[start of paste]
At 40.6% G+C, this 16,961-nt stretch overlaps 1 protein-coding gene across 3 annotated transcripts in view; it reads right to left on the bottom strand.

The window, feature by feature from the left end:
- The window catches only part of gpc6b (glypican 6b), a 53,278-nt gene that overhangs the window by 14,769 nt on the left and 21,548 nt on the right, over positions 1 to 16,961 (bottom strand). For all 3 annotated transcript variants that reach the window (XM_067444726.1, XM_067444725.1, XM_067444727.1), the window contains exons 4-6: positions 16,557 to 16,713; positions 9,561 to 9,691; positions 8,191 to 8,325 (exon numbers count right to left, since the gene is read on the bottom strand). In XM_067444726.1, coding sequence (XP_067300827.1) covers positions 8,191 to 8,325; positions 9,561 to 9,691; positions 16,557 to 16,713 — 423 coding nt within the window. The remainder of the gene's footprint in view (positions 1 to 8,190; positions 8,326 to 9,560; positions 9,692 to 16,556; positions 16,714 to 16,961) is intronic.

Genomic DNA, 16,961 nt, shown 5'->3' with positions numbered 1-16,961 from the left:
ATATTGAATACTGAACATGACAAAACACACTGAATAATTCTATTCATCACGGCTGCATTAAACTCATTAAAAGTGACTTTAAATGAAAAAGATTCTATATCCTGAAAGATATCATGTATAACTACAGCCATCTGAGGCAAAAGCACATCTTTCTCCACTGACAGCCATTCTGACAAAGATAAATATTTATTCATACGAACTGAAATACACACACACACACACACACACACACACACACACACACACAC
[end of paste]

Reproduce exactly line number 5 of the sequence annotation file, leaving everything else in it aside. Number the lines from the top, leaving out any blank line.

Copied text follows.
ATATTGAATACTGAACATGACAAAACACACTGAATAATTCTATTCATCACGGCTGCATTAAACTCATTAAAAGTGACTTTAAATGAAAAAGATTCTATATCCTGAAAGATATCATGTATAACTACAGCCATCTGAGGCAAAAGCACATCTTTCTCCACTGACAGCCATTCTGACAAAGATAAATATTTATTCATACGAACTGAAATACACACACACACACACACACACACACACACACACACACACAC